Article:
By Dr. Shawn Watson, Co-founder and CEO, Senescence Life SciencesAt the most basic level, the human brain is a network of cells (neurons) working together to process, learn, retain and recall information. When we experience an external stimulus such as a sight, sound or taste, an electrical signal travels to our brain passing from neuron to neuron. There are, however, small gaps between each neuron called synapses, where the electrical signal is converted into a chemical signal. These chemical signals are called neurotransmitters, and the neurotransmitters will travel across the synapse that separates one neuron from another. Once these neurotransmitters cross the synapse and reach the connecting neuron, the electrical signal will be restarted and the process repeats itself.
The Free Radical Theory of Aging (FRTA) is a theory widely accepted amongst the scientific community that explains why organisms and tissues, including the brain, age. The theory is based upon the fact that cellular metabolism (the process that gives our cells the energy to function) produces harmful by-products that damage the cell. These by-products take the form of free radicals, which are defined as any atoms or molecules that have a single unpaired electron within their outer shell, making them highly reactive. Our cells (particularly our neurons) have, however, developed a plethora of defenses against these free radicals, both to disengage them immediately and to repair the damage that they cause. Despite these considerable defences, as we age there is a shift in the balance between rates of damage and rates of repair, resulting in the build-up of harmful compounds (just like the sludge that builds within a car engine over time).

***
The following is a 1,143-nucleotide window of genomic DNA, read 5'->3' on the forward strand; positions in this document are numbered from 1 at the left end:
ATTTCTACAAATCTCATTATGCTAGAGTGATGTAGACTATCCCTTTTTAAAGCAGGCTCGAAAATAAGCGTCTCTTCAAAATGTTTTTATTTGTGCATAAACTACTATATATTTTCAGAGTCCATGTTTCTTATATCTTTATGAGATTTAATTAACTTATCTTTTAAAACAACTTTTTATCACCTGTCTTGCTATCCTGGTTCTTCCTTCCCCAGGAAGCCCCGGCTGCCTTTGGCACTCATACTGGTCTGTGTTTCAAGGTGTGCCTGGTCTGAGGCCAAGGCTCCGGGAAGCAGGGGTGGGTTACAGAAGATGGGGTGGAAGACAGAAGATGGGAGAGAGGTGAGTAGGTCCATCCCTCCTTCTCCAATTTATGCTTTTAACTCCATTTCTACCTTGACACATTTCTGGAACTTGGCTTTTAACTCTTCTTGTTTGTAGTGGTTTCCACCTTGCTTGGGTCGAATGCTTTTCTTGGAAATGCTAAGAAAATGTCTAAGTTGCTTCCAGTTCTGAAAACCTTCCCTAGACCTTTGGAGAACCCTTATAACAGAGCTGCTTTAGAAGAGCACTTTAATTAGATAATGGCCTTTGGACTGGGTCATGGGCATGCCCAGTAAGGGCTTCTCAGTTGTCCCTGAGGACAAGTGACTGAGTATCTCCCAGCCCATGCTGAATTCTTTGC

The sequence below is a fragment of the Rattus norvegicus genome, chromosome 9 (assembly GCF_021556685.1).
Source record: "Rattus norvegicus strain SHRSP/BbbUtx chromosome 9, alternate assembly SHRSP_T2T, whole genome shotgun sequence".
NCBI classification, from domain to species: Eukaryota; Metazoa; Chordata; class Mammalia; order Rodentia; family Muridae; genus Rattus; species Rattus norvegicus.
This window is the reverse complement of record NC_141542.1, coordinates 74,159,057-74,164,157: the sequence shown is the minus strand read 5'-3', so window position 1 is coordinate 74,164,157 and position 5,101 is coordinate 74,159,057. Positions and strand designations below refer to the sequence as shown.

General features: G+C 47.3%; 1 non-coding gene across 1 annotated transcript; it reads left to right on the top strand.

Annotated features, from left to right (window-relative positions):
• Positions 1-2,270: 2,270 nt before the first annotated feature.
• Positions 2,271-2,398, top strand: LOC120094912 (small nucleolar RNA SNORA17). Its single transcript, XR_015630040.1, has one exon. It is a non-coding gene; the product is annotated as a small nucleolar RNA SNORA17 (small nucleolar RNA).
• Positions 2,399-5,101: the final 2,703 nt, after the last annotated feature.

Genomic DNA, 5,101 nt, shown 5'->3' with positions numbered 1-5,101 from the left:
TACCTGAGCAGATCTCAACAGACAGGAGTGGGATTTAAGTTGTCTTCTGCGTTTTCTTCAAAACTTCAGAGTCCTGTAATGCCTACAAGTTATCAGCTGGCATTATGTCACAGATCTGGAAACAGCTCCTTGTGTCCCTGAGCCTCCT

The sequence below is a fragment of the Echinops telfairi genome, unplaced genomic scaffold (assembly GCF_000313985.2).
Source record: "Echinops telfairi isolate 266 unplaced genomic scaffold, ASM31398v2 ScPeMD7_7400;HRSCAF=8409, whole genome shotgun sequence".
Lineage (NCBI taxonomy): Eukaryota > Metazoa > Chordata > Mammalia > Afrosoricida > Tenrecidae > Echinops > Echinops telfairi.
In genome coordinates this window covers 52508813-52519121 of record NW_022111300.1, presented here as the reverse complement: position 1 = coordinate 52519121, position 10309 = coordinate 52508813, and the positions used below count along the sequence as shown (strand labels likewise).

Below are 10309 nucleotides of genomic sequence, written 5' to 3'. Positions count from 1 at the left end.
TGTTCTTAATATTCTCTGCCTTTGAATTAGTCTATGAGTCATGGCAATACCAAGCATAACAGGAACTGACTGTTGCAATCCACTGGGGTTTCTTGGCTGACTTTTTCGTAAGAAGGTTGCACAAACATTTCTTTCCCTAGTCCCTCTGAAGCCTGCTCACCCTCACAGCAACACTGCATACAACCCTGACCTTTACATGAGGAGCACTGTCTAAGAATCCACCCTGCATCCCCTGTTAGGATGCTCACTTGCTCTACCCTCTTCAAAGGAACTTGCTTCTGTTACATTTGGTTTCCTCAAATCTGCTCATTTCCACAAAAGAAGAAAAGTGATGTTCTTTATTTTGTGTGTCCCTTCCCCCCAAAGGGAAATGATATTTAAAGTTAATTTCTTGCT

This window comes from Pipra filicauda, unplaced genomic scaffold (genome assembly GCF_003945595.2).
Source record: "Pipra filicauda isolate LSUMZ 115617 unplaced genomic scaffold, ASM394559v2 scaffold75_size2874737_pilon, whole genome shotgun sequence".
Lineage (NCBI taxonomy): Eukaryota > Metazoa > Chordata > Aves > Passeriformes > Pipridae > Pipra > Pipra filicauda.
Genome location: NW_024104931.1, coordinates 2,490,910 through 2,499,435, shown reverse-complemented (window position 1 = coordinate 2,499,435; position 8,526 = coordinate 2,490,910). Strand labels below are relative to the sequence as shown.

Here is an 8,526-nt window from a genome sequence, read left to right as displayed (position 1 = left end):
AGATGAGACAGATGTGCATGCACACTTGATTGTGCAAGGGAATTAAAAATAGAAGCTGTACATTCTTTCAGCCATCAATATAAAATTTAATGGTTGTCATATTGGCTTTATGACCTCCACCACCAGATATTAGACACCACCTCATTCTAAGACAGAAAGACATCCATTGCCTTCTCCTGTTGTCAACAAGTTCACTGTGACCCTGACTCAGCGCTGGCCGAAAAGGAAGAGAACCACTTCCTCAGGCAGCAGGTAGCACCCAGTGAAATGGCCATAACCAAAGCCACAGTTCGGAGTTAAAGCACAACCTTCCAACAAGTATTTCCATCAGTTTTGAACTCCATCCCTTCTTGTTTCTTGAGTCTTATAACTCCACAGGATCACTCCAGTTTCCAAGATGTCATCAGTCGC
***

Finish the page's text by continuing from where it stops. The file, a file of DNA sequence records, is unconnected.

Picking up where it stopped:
Our neurons are extremely unique cells, unlike anything else in our body in regards to their energetic demands. They operate in a finely-tuned metabolic environment and use an incredible amount of energy - with oxygen as their fuel. In terms of metabolism, our brain makes up only 2% of our body mass but consumes 20% of our oxygen. This equates to your brain generating between 10 and 25 watts of power - enough energy to power a light bulb. With such significant energetic demands, our neurons experience arguably the highest rates of free radical production in our body.
While other molecular components of neurons can be attacked by free radicals, lipids (fats) are particularly susceptible due to their sheer abundance in the brain (60% of the brain is fat!). Scientists call this process "lipid peroxidation" and recent lines of evidence, including studies by Senescence Life Sciences, have shown that this process is key to understanding why a neuron’s ability to conduct electrical signals changes with age. Luckily, neurons are extremely resilient and have natural repair mechanisms capable of combating the ongoing damage. These capabilities, however, begin to change with age, and we start to see a gradual buildup of lipid damage within the cell and a resulting reduction in the transmission abilities of our neurons. Ultimately, as previously mentioned, these changes are thought to be responsible for the natural decline in cognitive capabilities of the human brain.
The previous sections stress the importance of supporting and regulating neuronal repair mechanisms within the aging brain. It is important to remember that neurons do not replicate, divide or renew themselves. For all intents and purposes, with a few exceptions aside, the number of neurons you are born with is the number you die with… so take care of them!
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